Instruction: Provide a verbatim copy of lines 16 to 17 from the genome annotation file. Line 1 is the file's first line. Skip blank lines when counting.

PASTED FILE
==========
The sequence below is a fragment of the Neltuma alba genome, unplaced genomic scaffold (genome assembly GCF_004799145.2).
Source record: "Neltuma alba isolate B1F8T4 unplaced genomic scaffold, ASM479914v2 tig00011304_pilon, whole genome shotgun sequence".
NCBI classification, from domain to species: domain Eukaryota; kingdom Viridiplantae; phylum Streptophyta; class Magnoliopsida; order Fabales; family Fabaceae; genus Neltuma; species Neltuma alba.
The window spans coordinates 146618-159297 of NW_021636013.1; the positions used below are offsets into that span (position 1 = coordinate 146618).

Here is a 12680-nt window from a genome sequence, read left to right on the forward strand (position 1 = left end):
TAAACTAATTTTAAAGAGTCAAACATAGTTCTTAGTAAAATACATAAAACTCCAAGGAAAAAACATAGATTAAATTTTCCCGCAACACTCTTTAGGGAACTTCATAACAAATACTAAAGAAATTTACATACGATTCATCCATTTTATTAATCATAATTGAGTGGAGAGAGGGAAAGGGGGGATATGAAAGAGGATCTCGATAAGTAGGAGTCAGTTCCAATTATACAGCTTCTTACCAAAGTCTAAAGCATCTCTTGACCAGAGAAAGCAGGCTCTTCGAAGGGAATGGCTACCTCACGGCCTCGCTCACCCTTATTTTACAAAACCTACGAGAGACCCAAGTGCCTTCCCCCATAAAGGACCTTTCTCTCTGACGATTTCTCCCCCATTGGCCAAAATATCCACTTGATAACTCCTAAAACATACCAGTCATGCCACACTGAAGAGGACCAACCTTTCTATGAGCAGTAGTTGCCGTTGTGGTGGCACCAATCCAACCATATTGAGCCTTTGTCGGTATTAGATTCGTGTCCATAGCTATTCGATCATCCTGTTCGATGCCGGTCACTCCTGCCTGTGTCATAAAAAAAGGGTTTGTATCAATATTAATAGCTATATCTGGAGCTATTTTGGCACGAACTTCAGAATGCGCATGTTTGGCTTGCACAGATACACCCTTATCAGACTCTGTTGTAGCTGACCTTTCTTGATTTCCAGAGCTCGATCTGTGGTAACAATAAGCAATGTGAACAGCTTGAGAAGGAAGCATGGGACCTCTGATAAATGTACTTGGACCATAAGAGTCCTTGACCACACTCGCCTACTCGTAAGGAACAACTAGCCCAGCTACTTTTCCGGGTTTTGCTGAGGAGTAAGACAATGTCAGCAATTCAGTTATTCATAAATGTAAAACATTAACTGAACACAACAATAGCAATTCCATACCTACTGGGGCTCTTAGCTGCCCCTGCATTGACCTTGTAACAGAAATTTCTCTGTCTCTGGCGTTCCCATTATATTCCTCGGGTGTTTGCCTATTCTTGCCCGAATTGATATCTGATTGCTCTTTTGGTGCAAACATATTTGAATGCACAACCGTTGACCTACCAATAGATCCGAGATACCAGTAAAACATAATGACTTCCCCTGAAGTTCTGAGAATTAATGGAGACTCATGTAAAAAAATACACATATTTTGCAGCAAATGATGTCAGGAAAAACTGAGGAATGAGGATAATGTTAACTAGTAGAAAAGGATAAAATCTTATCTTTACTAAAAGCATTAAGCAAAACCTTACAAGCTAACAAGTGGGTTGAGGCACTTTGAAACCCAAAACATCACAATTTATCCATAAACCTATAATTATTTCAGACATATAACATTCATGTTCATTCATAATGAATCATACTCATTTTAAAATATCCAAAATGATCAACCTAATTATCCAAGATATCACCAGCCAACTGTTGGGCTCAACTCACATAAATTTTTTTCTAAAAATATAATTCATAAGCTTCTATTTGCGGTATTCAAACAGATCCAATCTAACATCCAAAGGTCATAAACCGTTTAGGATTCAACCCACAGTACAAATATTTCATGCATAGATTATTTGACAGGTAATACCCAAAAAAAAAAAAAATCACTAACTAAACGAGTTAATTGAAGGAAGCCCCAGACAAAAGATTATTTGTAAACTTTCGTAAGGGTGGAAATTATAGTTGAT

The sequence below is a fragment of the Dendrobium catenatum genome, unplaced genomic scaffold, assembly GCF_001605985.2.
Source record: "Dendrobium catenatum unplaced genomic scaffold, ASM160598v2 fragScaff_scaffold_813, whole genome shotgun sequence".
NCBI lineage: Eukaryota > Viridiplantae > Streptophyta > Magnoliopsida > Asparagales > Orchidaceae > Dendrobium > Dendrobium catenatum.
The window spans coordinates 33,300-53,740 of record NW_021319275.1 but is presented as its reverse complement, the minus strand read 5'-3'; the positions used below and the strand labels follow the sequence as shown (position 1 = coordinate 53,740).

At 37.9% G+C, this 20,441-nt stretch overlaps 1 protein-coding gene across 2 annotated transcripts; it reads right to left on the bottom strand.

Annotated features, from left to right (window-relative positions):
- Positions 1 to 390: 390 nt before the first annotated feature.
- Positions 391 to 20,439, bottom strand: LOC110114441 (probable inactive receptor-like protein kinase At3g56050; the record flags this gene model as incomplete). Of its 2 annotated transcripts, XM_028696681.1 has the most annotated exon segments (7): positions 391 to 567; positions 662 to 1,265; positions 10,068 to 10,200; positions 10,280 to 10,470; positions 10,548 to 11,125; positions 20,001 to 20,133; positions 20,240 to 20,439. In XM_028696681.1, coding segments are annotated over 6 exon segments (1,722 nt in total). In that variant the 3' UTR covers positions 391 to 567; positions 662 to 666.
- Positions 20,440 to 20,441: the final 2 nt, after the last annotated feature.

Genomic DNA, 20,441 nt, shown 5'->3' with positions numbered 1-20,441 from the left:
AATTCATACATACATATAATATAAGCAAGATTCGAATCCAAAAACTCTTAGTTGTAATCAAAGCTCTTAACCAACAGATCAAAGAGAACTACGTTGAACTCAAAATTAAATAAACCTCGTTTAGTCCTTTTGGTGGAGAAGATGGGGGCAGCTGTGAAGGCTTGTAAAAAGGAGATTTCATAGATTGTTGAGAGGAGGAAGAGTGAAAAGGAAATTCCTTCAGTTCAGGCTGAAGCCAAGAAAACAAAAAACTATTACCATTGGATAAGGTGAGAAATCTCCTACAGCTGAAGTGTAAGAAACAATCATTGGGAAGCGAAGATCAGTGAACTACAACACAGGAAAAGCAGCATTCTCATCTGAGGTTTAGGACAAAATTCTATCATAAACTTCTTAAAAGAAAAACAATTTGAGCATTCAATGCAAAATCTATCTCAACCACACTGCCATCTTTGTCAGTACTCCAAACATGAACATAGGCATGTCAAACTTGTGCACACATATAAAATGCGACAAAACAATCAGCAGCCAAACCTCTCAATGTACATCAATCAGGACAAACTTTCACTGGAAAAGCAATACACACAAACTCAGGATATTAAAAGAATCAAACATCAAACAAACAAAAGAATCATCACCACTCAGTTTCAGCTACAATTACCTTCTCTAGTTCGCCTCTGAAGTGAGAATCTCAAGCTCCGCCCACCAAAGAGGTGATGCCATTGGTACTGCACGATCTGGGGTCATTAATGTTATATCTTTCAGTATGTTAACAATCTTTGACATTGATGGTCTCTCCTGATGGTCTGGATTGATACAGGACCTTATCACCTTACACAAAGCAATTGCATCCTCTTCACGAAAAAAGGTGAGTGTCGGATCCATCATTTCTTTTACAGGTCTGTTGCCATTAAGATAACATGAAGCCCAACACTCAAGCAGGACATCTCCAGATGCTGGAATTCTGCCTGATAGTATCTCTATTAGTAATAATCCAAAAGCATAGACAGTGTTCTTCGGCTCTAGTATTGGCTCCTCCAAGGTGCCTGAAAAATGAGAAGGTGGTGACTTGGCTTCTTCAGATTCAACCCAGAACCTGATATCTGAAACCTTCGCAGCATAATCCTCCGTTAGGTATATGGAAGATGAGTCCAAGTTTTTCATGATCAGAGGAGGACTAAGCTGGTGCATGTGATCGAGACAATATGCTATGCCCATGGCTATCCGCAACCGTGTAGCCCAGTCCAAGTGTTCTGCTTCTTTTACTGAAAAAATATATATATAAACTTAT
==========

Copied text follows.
Genomic DNA, 20,441 nt, shown 5'->3' with positions numbered 1-20,441 from the left:
AATTCATACATACATATAATATAAGCAAGATTCGAATCCAAAAACTCTTAGTTGTAATCAAAGCTCTTAACCAACAGATCAAAGAGAACTACGTTGAACTCAAAATTAAATAAACCTCGTTTAGTCCTTTTGGTGGAGAAGATGGGGGCAGCTGTGAAGGCTTGTAAAAAGGAGATTTCATAGATTGTTGAGAGGAGGAAGAGTGAAAAGGAAATTCCTTCAGTTCAGGCTGAAGCCAAGAAAACAAAAAACTATTACCATTGGATAAGGTGAGAAATCTCCTACAGCTGAAGTGTAAGAAACAATCATTGGGAAGCGAAGATCAGTGAACTACAACACAGGAAAAGCAGCATTCTCATCTGAGGTTTAGGACAAAATTCTATCATAAACTTCTTAAAAGAAAAACAATTTGAGCATTCAATGCAAAATCTATCTCAACCACACTGCCATCTTTGTCAGTACTCCAAACATGAACATAGGCATGTCAAACTTGTGCACACATATAAAATGCGACAAAACAATCAGCAGCCAAACCTCTCAATGTACATCAATCAGGACAAACTTTCACTGGAAAAGCAATACACACAAACTCAGGATATTAAAAGAATCAAACATCAAACAAACAAAAGAATCATCACCACTCAGTTTCAGCTACAATTACCTTCTCTAGTTCGCCTCTGAAGTGAGAATCTCAAGCTCCGCCCACCAAAGAGGTGATGCCATTGGTACTGCACGATCTGGGGTCATTAATGTTATATCTTTCAGTATGTTAACAATCTTTGACATTGATGGTCTCTCCTGATGGTCTGGATTGATACAGGACCTTATCACCTTACACAAAGCAATTGCATCCTCTTCACGAAAAAAGGTGAGTGTCGGATCCATCATTTCTTTTACAGGTCTGTTGCCATTAAGATAACATGAAGCCCAACACTCAAGCAGGACATCTCCAGATGCTGGAATTCTGCCTGATAGTATCTCTATTAGTAATAATCCAAAAGCATAGACAGTGTTCTTCGGCTCTAGTATTGGCTCCTCCAAGGTGCCTGAAAAATGAGAAGGTGGTGACTTGGCTTCTTCAGATTCAACCCAGAACCTGATATCTGAAACCTTCGCAGCATAATCCTCCGTTAGGTATATGGAAGATGAGTCCAAGTTTTTCATGATCAGAGGAGGACTAAGCTGGTGCATGTGATCGAGACAATATGCTATGCCCATGGCTATCCGCAACCGTGTAGCCCAGTCCAAGTGTTCTGCTTCTTTTACTGAAAAAATATATATATAAACTTAT